For decades, this Bluewater Hill tree has been a neighborhood landmark:
But the house will soon be torn down.
Will the tree be sacrificed — or saved?
No one knows.
And everyone worries.
For decades, this Bluewater Hill tree has been a neighborhood landmark:
But the house will soon be torn down.
Will the tree be sacrificed — or saved?
No one knows.
And everyone worries.
Realtors love new construction: It sells. But there’s something to be said about old homes too — especially when the teardown is one you grew up in.
Back in the day, Toni Horton was a 1978 graduate of Staples. Today she’s Toni Mickiewicz, and a William Raveis realtor. She also blogs about real estate trends and local news on “From Town to Shore.” Yesterday, she wrote about another teardown. This one is personal: It’s the home she grew up in.
I was recently told that my mother’s house in Westport had a demolition sign on it. Even though we sold it three years ago, it will always be “my mother’s house.” Well, that is until it’s torn down.
It wasn’t my favorite house. I actually always thought that it should be torn down. It was a combination of stages in my mother’s life. It started as a little tiny beach house with no heat and it sat on wine barrels. It gradually grew to have an architecturally designed front section with two floors that looked a little like a church.
When I went off to college it grew a backside with 2 floors, 4 bedrooms and 3 additional bathrooms. It never really matched the front, or anything else for that matter, but it added square footage and allowed my mother to rent it out regularly as we all moved out and she had to spend most of her time caring for my grandmother in Norwalk. The house worked for her and it gave her children what she wanted all along — a place to call home, an education in a town with a reputation for excellence, and a “castle” by the water.
Once, Toni asked her mother if there was room for a pool. Her mom replied:
“Why would you want a pool when we have the beach?” I was much older when I finally got how blessed we were to live where we did.
When I moved back to Westport — a grown-up having been married, raised children, divorced, and re-inventing myself — my mother let me live at the house, as a paid renter of course, but the house was there for me. It was my transitional home for 6 years. It wasn’t perfect, but it was my home, a place to provide my youngest with an education in a town known for excellence. It was our “castle” by the water.
Now it will be torn down. And while I know it’s the right thing to do to get the “highest and best use of the land” for the new owner, it still made me more emotional than I ever imagined.
This was my home, where I grew up and where I sought refuge. It provided me, my siblings, many cousins and lots of renters over the years, a lot of fun memories along with the challenges that an imperfect house can provide. It will only be in my memory now and that is a little sad for me.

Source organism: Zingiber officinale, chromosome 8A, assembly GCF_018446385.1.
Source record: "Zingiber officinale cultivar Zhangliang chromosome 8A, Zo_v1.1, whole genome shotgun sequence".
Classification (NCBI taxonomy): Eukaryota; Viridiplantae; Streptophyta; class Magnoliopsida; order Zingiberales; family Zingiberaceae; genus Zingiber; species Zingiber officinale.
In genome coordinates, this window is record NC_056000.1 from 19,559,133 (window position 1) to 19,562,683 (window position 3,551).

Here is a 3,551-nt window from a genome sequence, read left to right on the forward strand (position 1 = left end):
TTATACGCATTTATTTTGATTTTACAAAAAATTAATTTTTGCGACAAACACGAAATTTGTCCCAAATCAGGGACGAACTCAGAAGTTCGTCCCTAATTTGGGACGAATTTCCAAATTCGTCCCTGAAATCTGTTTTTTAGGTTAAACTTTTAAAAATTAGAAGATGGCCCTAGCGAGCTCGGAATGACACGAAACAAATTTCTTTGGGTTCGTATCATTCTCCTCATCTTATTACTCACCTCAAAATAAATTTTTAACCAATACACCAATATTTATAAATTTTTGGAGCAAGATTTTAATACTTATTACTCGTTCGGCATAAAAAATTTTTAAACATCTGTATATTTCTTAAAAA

Toni knows she is not alone. Many friends have experienced similar situations. And, she adds:
Much of the landscape of my childhood is gone. Allen’s Clam House, where I used to work in the kitchen, has been gone for a long time. Ten Pond Edge Road, where I lived with my “other” family when my mom rented out the house for the summer, has been torn down as well.
I could go on, but what I really want to say is that after tearing up a little and feeling woeful for a time, I realize that it is okay. I am who I am from my experiences and life lessons in this town and in this home, and I will always have that.
Thanks Mom, for what you did for us and allowing us to grow up in a castle by the water.
(To read Toni’s full blog, click for “From Town to Shore.”)
It looks like the rumors are true.
Both Chipotle and SoulCycle are coming to Compo Acres Shopping Center.
In fact — according to Equity One’s site plan — they’re already there.
As shown below, SoulCycle is located next to Patriot National Bank, at the west end of the shopping center (furthest away from Trader Joe’s). Chipotle is 2 doors away.
Equity One has become a big player on Westport’s commercial real estate scene.
The firm — which owns 135 properties, primarily in New York, San Francisco, Los Angeles and South Florida, and whose mission is to “develop, redevelop and invest in ‘A’ quality retail properties in the most desirable and productive urban markets in the United States” — already owns the Fresh Market shopping center, and the one across the Post Road (think Dunkin’ Donuts).
As “06880” reported yesterday, 4 of the 6 easternmost storefronts in the Fresh Market center are vacant. Nearby Patio.com recently moved, too.
Sources say that Equity One hopes to demolish the old Patio.com and the closed stores, and erect a new building.
Sources add that Equity One also has its eye on the Terrain property.
Now if they can only do something about that long-abandoned Westport House of Pancakes…
Right after World War II, local real estate developer B.V. Brooks Sr. built Westfair Village for beneficiaries of the GI bill.